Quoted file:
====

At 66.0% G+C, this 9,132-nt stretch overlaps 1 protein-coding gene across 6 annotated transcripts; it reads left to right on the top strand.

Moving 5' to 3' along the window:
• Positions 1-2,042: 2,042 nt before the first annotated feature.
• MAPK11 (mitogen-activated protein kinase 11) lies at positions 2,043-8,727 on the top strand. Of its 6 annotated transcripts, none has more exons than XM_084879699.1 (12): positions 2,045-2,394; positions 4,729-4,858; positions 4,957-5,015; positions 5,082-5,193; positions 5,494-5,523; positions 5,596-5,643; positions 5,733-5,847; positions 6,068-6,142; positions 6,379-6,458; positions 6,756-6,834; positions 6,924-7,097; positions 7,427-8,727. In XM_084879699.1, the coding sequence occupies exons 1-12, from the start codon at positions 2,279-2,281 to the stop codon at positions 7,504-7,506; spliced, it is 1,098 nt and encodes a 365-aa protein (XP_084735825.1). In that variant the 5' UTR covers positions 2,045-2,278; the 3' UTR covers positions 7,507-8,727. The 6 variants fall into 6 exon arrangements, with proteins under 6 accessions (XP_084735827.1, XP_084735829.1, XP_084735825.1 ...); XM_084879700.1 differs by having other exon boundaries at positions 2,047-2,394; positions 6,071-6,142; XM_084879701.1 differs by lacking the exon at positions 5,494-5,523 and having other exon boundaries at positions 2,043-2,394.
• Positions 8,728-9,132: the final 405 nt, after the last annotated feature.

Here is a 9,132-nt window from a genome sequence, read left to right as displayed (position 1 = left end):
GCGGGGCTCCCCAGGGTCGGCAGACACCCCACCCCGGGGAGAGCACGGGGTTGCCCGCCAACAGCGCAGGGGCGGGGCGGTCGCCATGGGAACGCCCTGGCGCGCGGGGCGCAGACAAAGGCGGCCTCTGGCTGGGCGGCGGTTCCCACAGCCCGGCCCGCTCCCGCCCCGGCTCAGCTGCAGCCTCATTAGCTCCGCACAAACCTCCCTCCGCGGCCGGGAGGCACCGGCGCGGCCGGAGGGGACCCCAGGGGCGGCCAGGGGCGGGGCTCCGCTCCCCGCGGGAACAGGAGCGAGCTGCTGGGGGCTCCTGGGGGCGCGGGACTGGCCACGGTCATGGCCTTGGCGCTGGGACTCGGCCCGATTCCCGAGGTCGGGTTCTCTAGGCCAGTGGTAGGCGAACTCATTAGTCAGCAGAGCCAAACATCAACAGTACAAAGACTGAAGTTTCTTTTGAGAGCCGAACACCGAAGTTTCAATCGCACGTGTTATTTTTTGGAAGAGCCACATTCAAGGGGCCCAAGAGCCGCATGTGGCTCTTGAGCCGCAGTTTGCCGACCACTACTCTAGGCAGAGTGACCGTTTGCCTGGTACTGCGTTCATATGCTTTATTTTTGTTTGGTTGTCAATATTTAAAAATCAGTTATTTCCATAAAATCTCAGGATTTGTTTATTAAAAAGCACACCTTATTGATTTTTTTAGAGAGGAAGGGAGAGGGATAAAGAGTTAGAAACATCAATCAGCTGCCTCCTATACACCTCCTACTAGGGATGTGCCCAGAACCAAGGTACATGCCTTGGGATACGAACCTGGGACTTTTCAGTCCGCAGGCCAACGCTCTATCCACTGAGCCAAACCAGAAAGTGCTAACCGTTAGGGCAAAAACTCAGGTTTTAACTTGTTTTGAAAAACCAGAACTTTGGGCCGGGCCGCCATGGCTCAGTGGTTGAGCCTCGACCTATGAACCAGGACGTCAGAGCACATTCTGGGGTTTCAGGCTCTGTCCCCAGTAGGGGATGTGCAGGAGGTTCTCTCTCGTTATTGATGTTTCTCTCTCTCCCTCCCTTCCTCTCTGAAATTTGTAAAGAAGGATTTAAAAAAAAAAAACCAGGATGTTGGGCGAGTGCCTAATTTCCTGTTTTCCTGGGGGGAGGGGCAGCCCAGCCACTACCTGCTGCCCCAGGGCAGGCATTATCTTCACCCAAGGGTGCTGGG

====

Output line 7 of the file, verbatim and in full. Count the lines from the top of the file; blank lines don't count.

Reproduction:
GCGGGGCTCCCCAGGGTCGGCAGACACCCCACCCCGGGGAGAGCACGGGGTTGCCCGCCAACAGCGCAGGGGCGGGGCGGTCGCCATGGGAACGCCCTGGCGCGCGGGGCGCAGACAAAGGCGGCCTCTGGCTGGGCGGCGGTTCCCACAGCCCGGCCCGCTCCCGCCCCGGCTCAGCTGCAGCCTCATTAGCTCCGCACAAACCTCCCTCCGCGGCCGGGAGGCACCGGCGCGGCCGGAGGGGACCCCAGGGGCGGCCAGGGGCGGGGCTCCGCTCCCCGCGGGAACAGGAGCGAGCTGCTGGGGGCTCCTGGGGGCGCGGGACTGGCCACGGTCATGGCCTTGGCGCTGGGACTCGGCCCGATTCCCGAGGTCGGGTTCTCTAGGCCAGTGGTAGGCGAACTCATTAGTCAGCAGAGCCAAACATCAACAGTACAAAGACTGAAGTTTCTTTTGAGAGCCGAACACCGAAGTTTCAATCGCACGTGTTATTTTTTGGAAGAGCCACATTCAAGGGGCCCAAGAGCCGCATGTGGCTCTTGAGCCGCAGTTTGCCGACCACTACTCTAGGCAGAGTGACCGTTTGCCTGGTACTGCGTTCATATGCTTTATTTTTGTTTGGTTGTCAATATTTAAAAATCAGTTATTTCCATAAAATCTCAGGATTTGTTTATTAAAAAGCACACCTTATTGATTTTTTTAGAGAGGAAGGGAGAGGGATAAAGAGTTAGAAACATCAATCAGCTGCCTCCTATACACCTCCTACTAGGGATGTGCCCAGAACCAAGGTACATGCCTTGGGATACGAACCTGGGACTTTTCAGTCCGCAGGCCAACGCTCTATCCACTGAGCCAAACCAGAAAGTGCTAACCGTTAGGGCAAAAACTCAGGTTTTAACTTGTTTTGAAAAACCAGAACTTTGGGCCGGGCCGCCATGGCTCAGTGGTTGAGCCTCGACCTATGAACCAGGACGTCAGAGCACATTCTGGGGTTTCAGGCTCTGTCCCCAGTAGGGGATGTGCAGGAGGTTCTCTCTCGTTATTGATGTTTCTCTCTCTCCCTCCCTTCCTCTCTGAAATTTGTAAAGAAGGATTTAAAAAAAAAAAACCAGGATGTTGGGCGAGTGCCTAATTTCCTGTTTTCCTGGGGGGAGGGGCAGCCCAGCCACTACCTGCTGCCCCAGGGCAGGCATTATCTTCACCCAAGGGTGCTGGG